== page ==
CALL BEIJING’S BLUFF
China’s objections to PM’S Arunachal visit are untenable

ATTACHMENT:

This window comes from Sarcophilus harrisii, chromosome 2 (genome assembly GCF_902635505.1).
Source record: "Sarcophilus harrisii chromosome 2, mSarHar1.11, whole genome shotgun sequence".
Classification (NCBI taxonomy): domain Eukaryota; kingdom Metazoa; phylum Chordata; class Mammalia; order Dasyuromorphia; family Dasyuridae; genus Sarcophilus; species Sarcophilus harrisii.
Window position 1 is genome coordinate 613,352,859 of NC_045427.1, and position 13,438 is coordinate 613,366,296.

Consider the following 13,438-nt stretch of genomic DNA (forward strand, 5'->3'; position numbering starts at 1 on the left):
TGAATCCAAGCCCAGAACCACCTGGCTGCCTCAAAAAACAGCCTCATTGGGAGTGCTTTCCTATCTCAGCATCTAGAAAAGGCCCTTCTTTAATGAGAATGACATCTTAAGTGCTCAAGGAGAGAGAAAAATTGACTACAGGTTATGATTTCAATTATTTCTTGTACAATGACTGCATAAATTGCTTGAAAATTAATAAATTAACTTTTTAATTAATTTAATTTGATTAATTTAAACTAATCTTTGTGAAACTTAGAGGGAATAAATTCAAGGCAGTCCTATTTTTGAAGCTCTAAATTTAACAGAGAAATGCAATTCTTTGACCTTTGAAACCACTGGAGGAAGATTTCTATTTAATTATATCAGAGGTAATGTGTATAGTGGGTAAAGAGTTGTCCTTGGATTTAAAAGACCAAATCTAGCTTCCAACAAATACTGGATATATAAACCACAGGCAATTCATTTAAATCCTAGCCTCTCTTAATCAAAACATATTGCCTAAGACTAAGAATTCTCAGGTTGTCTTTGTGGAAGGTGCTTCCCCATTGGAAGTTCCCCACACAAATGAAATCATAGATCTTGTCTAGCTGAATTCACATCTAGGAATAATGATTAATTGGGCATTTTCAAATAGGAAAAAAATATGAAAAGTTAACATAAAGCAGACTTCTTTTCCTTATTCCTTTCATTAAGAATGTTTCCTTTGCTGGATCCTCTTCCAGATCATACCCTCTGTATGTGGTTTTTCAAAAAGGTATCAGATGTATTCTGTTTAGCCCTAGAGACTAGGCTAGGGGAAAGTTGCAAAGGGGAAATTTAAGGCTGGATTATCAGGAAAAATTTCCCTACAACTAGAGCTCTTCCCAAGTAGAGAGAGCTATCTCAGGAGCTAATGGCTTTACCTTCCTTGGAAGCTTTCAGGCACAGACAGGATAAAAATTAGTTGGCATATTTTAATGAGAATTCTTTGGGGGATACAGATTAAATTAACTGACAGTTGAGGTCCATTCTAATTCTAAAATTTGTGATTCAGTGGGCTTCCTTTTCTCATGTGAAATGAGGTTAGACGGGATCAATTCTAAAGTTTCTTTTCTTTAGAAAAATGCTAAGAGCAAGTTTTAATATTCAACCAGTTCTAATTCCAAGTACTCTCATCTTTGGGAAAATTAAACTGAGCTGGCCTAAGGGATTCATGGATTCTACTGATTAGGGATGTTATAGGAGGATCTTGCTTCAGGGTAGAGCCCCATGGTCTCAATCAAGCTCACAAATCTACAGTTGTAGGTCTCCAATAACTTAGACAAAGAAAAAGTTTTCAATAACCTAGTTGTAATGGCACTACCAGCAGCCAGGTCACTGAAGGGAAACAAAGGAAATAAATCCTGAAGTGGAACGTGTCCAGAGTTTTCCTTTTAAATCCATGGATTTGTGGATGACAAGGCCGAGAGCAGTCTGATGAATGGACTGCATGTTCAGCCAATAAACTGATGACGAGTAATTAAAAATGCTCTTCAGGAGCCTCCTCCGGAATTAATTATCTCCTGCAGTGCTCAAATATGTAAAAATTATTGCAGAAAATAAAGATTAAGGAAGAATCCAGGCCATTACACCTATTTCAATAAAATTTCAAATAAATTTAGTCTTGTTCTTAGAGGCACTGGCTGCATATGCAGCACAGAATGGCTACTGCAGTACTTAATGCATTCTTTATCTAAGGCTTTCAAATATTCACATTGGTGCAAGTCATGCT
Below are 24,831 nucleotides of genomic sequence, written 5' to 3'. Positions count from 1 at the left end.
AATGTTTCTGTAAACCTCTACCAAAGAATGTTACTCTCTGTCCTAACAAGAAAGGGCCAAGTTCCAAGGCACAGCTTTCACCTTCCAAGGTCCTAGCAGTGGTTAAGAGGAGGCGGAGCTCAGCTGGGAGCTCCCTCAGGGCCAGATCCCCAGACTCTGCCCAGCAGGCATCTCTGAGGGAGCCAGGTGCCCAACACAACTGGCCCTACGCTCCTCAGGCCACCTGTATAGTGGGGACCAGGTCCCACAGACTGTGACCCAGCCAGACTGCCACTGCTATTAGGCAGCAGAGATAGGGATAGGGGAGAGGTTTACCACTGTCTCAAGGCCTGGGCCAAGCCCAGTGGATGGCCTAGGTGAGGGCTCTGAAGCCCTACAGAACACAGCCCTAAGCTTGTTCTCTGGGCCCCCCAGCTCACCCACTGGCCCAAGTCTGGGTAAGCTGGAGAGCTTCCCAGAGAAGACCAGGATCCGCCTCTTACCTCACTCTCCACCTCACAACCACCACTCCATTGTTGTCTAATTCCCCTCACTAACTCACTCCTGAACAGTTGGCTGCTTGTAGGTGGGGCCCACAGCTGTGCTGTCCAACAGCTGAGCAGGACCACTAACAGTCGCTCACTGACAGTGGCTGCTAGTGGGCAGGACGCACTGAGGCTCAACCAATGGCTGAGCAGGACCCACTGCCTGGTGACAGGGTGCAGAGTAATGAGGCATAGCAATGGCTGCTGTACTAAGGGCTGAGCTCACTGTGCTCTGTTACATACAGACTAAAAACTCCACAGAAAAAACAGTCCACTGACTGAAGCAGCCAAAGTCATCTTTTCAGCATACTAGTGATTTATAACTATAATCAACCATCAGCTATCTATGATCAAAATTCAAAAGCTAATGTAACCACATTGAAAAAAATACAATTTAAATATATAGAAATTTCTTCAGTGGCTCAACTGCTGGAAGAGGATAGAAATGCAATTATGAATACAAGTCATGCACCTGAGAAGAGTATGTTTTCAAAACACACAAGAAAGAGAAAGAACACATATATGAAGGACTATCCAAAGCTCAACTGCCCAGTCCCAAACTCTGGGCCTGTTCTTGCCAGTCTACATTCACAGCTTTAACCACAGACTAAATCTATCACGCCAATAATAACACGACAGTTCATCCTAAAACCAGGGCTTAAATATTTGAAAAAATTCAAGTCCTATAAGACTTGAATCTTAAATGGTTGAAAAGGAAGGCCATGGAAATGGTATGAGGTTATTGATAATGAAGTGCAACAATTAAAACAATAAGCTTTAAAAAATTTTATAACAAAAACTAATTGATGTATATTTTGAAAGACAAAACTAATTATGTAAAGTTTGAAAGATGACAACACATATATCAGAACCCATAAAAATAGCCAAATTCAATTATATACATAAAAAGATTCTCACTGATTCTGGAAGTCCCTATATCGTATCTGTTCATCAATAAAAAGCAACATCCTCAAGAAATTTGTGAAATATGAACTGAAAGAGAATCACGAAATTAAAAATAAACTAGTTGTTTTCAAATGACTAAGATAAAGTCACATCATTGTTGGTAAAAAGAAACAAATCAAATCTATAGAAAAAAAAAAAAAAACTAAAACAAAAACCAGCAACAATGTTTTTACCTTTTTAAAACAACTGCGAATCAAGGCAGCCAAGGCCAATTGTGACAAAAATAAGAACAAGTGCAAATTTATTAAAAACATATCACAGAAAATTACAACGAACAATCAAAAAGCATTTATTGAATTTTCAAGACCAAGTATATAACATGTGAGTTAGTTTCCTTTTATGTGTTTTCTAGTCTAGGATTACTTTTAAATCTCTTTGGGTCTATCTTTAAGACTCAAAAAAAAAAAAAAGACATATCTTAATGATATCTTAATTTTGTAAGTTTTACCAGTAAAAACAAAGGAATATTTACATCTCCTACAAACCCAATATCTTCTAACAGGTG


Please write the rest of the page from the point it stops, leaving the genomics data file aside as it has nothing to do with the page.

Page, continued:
India has done well to stand its ground despite China’s visceral objections on Arunachal Pradesh. It has become Beijing’s habit to make unwarranted noises when anyone visits India’s eastern-most state, in a vain attempt to categorise it as disputed. If the visitor is a foreigner, as has been the case on a few occasions, s/he is uncomfortable, assessing whether it is worth their while to annoy a military and economic superpower like China. But Beijing seems to have crossed the threshold when it objected to Prime Minister Narendra Modi’s one-day visit to Arunachal Pradesh, on what was essentially a political trip marked by a series of inaugurations of infrastructural projects. The Chinese foreign ministry spokesperson said it “resolutely opposes activities” by Indian leaders in the region, adding that such actions would hurt progress made by both sides and complicate the boundary question. New Delhi has dismissed China’s claims, saying that the North Eastern state remains an “inalienable” part of India and that its leaders visit Arunachal from time to time as they visit other parts of the country. Traditionally, India has used polite diplomacy to make its point, and unless the provocation is so grave, should continue doing the same. But there is little doubt that the infrastructural drive on the border launched by successive Indian governments has got China’s goat. On Saturday, the Prime Minister laid the foundation stone of an all-weather tunnel under the critical Sela mountain pass that connects Tawang to the rest of the state. It will allow for faster troop movement, should the need arise. For China, Tawang remains the apple of its eye and there are many experts who believe that the small town’s famous monastery in the hands of India is a sore point with Beijing, whose annexation of Tibet is closely linked to this historic place. In the 1962 border war, Chinese troops had reached Tawang. The Chinese outburst is also linked to its frustration. India’s stout defence in this region leaves it with very little leverage, apart from issuing periodic statements, particularly when a visitor is in the vicinity. 2017, a bad year for Sino-indian ties, notably for the Doklam standoff, could well have been triggered by Dalai Lama’s visit to Arunachal Pradesh in the same year. The scene of the revered Buddhist leader visiting the Tawang monastery was seen by China as a grave affront to its sovereignty. Beijing maintains that until the boundary question is settled, no Indian leader should visit Arunachal. It is a patently untenable position. The two countries have held 21 rounds of talks about the 3,488-kmlong disputed frontier and despite some progress and gradual cooling of temperatures, any final resolution remains far away. So to suggest that until a settlement is reached nobody can visit Arunachal Pradesh constitutes a direct interference in the affairs of India. As a sovereign republic, surely no one can tell Indians where they can travel within their country.